You don’t let your age slow you down, so you definitely won’t let budget prevent you from traveling either.
If you make travel a priority, you can make it a reality. Even if you’re not looking to blow your life savings, it’s still more than possible to have an amazing trip. Check out these budget travel tips for Boomers:
Use the Right Credit and Debit Cards
The first thing you can do to save money, of course, is to travel for free. And the best way to do this is to earn points that you can use for airline travel every time you use your credit card. Many credit cards award you points for every dollar you spend. Among the best are the USBank Flex Perks, the Chase Sapphire and the American Express Platinum. An added advantage to using credit card points rather than airline points to purchase your ticket is that the airline treats the tickets as paid. That is, you also get mileage credit from the airline for your purchase.
You really don’t need more than one credit card and one debit card while traveling, so don’t pay any more annual fees than you have to. If you’re going to travel internationally, make sure the card you choose charges no foreign currency transaction fees. That’ll save you up to three percent on all purchases right there. All the cards named above don’t charge foreign currency fees. The best addition to them is the Schwab debit card, which you’ll use to get cash. The Schwab card doesn’t charge foreign currency fees and also reimburses your ATM fees.
We prefer to go to one place and stay for awhile. This has three benefits. First, you can sometimes negotiate a lower rate on your stay for multiple nights; especially, if you’re using a service like AirBnB, VRBO or dealing directly with a hotel. When you’re booking your accommodation, the rates on the hotel’s web site are usually lower than what you’ll find on booking services. Second, you save money by not traveling on trains or planes so much. Third, you can often take advantage of multi-day city passes that get you big discounts on local transportation, museums and more.
Really. You need a lot less than you think, and, if you can get it all into your carry-on, you save baggage fees, porter tips and your back. The best way to do this is to invest in travel specific clothes—lightweight, wash and quick dry everything. We travel for months with one carry-on and a small backpack. If we can go for six months without checking a bag, you can go two weeks.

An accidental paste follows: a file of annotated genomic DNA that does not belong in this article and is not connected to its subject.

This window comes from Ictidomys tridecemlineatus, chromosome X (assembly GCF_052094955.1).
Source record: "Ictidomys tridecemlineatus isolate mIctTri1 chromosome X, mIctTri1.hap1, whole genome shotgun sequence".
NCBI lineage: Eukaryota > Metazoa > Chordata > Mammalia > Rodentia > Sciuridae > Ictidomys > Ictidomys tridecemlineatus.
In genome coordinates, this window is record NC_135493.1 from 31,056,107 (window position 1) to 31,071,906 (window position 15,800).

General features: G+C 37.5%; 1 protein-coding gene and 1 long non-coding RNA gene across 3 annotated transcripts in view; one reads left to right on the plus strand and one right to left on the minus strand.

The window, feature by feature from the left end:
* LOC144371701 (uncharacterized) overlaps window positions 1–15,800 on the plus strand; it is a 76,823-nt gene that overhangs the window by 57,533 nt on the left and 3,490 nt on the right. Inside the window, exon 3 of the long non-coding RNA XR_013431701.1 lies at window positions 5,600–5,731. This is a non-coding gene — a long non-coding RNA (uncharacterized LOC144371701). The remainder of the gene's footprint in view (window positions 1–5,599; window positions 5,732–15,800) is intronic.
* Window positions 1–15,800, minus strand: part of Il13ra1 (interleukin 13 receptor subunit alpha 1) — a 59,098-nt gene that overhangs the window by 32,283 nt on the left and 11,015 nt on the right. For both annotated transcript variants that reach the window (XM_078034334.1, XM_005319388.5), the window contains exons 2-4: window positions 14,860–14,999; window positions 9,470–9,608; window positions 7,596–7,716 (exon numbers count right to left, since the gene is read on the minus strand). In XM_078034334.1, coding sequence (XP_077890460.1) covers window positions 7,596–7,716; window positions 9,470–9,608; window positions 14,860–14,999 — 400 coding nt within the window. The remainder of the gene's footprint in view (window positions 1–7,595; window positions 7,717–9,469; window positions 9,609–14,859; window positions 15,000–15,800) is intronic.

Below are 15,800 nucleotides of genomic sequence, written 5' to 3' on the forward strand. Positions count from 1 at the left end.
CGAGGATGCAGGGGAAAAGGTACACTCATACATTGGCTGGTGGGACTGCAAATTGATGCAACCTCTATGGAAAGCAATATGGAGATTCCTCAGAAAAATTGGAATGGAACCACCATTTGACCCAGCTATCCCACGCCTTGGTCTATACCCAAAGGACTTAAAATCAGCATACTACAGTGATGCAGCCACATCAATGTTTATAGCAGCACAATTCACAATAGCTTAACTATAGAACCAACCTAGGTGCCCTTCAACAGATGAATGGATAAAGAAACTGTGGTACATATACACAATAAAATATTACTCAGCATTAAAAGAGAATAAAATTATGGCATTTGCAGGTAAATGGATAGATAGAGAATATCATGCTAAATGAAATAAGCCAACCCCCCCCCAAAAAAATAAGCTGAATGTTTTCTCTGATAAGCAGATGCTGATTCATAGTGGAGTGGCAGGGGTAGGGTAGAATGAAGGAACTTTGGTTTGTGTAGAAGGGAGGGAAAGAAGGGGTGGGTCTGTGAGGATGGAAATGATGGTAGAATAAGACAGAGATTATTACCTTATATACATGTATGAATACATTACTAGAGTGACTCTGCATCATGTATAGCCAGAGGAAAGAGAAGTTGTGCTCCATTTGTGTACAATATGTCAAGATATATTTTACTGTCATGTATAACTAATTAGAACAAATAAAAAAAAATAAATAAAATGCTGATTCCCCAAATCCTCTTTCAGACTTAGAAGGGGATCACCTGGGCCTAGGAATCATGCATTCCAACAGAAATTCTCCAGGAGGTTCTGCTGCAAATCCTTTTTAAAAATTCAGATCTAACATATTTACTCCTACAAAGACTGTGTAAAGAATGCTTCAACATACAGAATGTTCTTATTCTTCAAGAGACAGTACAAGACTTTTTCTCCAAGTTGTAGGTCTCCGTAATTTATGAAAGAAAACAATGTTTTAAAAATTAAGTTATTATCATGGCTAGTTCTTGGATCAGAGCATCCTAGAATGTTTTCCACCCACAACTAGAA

Go in the Off Season
You’d be surprised how much you can save, especially when going to big tourist destinations, by going in November instead of July. The hotels are cheaper, the flights are cheaper, and even the restaurants often drop their fixed menu prices for the locals. A nice room in Florence for €50 a night? It’s not impossible in winter. A corollary: due to recent political developments, places like Jordan and Egypt are fantastic bargains.
Eat Where the Locals Eat
A good way to get a list of these restaurants is to ask your host or hotel receptionist. The concierge might send you to the more touristy places. Also, ask about local markets. Shopping at them is a real treat, both from a taste and experience standpoint. And, most supermarkets now have a deli section where you can often get a fresh meal to go.
Don’t Rent Cars in Cities
In most cities, there’s no point in renting a car. You can get anywhere in a city by walking, public transport or a taxi. If you rent a car in a city, you have to pay to park it somewhere. And, that can get expensive. Save your car rental for the days you want to drive around the countryside. Bunch up those days so you’re staying in small towns where it’s easy to park. Return the car to the airport or train station as you leave.
If you’re going to travel around an area for an extended period, consider getting a rail pass such as Eurail or Japan Rail Pass. Both Eurail and Japan Rail Pass have great phone and computer apps that let you plan your trips in a flash. If you do a lot of traveling within an area and for a fixed time period, they save a bundle on fares. And, the real advantage is that the train stations are in the middle of the city. Often, your hotel is a short walk away. In other words, no expensive and time consuming airport transfers. And, no security lines.
Drink the House Wine at Restaurants
It’s what the locals do. A carafe of the wine of the region is often just as good, and always a lot cheaper, than a bottle from the wine list.
Don’t Eat the Hotel Breakfast
In most places, you’re going to pay the equivalent of $20-25 for the fancy buffet. Even in Paris, you can get a coffee, croissant and an orange juice for about $5 in a local bar.
Ask for Discounts at Any Attraction You Visit
Seniors are often entitled to them, and the age to be considered a senior varies from 55 to 65 in countries we’ve visited. The discounts can be substantial, too. Maybe the best deal of all is at many London theaters. They’re notoriously pricy, with better seats going for up to $150. We’ve got the very same seats at the Royal Shakespeare Company for about $45 just by asking for the senior discount.